Since it became obvious the Toronto Maple Leafs were looking to trade Nick Ritchie, the opinions of the media and fans alike rated the chances of Kyle Dubas making a deal to unload Ritchie’s contract anywhere from impossible to extremely costly. However, in retrospect, it’s starting to be no surprise the kind of magic Dubas can pull off.
This time, the Maple Leafs’ general manager pulled a “Russian Bear” out of his hat. That’s the nickname teammates have given to defenseman Ilya Lyubushkin because of his size and strength. Who would have thought that Dubas could get back anything near what he received from the Arizona Coyotes?
As Dubas was quoted as saying, “What made him attractive is we don’t have a lot of guys who have his utility. A big, strong right shot, strong defensively, able to play with a little more physicality than what we may have. I see him getting into that mix, competing with the others and may the best defenceman win.” (from “Maple Leafs GM delves into acquiring defenceman Ilya Lyubushkin, ‘The Russian Bear,’ Lance Hornby, Toronto Sun, 20/02/22).
The Specifics and the Impact of the Trade
For any Maple Leafs’ fans who’ve been out of touch for the weekend and who hadn’t seen it yet, here are the specifics of the trade:
To Arizona: Nick Ritchie and Arizona’s choice of either the Maple Leafs’ third-round pick in the 2023 NHL Entry Draft or the Maple Leaf’s second-round pick in the 2025 NHL Entry Draft.
To Toronto: right-shot defenseman Ilya Lyubushkin and NHL-veteran forward Ryan Dzingel.
There are many positives in this trade. Not only did Dubas not have to retain any of Ritchie’s salary, give up any of the three draft choices remaining for this summer’s NHL Entry Draft, or have to throw in a roster piece or prospect, he picked up a cheap (at $1.35 million) and solid right-hand defenseman who can either slot into the top four or the third pairing. More importantly, he made the deal with 34 games remaining in the 2021-22 regular season to figure it all works out the best.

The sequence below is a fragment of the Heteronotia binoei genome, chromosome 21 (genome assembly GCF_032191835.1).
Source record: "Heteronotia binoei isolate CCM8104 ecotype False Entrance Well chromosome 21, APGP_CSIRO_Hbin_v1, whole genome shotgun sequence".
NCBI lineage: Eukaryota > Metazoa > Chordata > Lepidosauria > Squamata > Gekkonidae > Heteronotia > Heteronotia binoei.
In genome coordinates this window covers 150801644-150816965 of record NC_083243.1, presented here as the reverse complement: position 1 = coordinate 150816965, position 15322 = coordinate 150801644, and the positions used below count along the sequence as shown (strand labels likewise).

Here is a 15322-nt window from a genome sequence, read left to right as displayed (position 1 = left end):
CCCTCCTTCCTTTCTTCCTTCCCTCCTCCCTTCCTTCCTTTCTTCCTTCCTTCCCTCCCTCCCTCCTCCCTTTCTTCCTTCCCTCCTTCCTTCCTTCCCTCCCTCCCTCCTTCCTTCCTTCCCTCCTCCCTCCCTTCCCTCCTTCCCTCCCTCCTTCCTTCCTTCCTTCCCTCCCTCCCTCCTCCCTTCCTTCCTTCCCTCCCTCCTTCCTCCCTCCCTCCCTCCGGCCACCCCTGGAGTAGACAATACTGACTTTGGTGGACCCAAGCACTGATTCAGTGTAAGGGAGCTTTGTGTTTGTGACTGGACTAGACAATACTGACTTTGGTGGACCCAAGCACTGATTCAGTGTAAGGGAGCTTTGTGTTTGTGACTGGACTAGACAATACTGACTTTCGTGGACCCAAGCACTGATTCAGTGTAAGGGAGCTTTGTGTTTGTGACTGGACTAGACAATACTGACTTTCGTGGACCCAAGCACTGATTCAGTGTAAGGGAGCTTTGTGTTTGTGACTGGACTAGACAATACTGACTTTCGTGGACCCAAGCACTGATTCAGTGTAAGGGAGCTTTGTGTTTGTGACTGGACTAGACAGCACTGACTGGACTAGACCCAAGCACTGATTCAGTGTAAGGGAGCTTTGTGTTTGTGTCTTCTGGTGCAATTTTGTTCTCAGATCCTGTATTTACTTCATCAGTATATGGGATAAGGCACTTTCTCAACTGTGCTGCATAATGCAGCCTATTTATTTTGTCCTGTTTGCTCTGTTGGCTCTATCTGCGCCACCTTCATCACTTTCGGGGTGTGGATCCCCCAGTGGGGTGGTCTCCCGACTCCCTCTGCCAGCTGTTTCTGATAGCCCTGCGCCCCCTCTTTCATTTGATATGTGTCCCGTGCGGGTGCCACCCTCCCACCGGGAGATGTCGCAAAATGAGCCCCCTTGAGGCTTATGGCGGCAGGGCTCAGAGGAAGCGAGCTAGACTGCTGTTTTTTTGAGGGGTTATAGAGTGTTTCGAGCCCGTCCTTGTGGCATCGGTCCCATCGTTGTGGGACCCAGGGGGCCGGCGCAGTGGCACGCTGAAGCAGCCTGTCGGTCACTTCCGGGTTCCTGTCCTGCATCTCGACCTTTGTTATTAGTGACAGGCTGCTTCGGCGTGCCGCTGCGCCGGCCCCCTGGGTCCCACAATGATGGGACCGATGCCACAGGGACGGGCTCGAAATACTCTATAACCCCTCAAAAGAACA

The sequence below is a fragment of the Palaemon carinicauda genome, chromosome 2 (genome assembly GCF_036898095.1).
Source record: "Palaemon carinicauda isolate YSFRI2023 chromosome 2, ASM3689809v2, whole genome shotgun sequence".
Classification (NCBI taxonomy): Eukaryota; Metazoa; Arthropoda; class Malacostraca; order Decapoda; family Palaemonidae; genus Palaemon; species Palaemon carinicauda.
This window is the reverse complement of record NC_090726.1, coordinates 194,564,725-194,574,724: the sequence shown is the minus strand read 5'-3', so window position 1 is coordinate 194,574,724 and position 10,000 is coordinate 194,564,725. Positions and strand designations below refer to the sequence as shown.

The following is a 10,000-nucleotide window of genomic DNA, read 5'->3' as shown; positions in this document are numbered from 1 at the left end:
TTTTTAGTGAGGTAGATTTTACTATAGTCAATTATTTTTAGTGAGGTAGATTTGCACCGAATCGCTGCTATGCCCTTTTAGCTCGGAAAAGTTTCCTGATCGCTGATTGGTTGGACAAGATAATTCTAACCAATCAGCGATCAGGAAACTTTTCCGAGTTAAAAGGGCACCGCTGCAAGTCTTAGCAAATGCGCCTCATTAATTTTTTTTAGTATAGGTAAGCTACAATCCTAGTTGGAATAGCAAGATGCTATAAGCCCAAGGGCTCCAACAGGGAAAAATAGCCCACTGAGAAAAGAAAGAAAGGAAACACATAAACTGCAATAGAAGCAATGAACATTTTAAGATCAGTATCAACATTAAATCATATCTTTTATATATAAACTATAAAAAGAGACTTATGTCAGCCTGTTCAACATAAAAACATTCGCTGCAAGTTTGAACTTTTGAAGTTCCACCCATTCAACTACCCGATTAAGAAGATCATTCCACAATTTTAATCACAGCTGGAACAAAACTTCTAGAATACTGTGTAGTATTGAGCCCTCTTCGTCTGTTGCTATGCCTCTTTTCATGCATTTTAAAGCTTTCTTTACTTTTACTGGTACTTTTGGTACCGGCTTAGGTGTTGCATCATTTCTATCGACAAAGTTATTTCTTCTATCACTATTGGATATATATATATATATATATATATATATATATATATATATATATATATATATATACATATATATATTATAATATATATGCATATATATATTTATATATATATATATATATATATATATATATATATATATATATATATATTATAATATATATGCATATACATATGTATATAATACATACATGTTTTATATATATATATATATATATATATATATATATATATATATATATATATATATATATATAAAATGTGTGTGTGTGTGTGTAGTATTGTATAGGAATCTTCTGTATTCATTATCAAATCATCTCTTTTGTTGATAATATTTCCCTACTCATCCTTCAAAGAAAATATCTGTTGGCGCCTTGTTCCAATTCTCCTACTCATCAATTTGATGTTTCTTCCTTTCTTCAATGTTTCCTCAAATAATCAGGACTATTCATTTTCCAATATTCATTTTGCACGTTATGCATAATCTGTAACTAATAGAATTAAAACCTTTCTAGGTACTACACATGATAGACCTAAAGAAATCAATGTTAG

The Deal Offers the Maple Leafs Greater Defensive Balance
The one thing this deal does is to give the Maple Leafs’ defensive balance on both sides. Here is how each side stacks up:
|Left-Side Defensemen||Right-Side Defensemen|
|Morgan Rielly||T.J. Brodie|
|Jake Muzzin||Justin Holl|
|Rasmus Sandin||Ilya Lyubushkin|
|Travis Dermott||Timothy Liljegren|
While the order on the left side seems given, on the right side after Brodie there are questions of exactly who slots in where. What’s important is that the trade gives the Maple Leafs options. Lyubushkin was the main target of the deal, and he’s now a member of the team.
What Were Lyubushkin’s Numbers?
Based upon his experience at both the KHL and the NHL level, it’s clear Lyubushkin will never put a lot of points on the board. In 180 games played in the NHL, he has one goal and 19 points. But the organization doesn’t care. It needed a defensive defenseman.
Lyubushkin’s strength is his physicality and his defensive play. He has 498 hits and 246 blocked shots in the 180 games he’s played. To this point in the season, he’d averaged 2:32 minutes a game playing on the penalty kill. His average overall ice time this season was 18:06 per game, which ranked fifth on the Coyotes.
His analytics are not the best, but context is important. The Coyotes have been one of the worst teams in the NHL; and, he’s been there his entire career. How he performs playing with a high-possession team like the Maple Leafs is anyone’s guess. That’s why having 34 games before the postseason is a huge advantage for the team.
Courtesy of naturalstattrick, Lyubushkin’s numbers for the 2021-22 season, along with the team average, and where he ranked among the Coyotes’ top six defensemen are shown on the chart below.
|Statistical Measure||Lyubushkin’s Stastistics||Coyotes’ Stastistics||Rank on Team|
|Shot Attempts||45.9% (519 F, 611 A)||Team Average: 45.3%||4th|
|Actual Shots||43.4% (271 F, 353 A)||Team Average: 43.7% Rank: 3rd||3rd|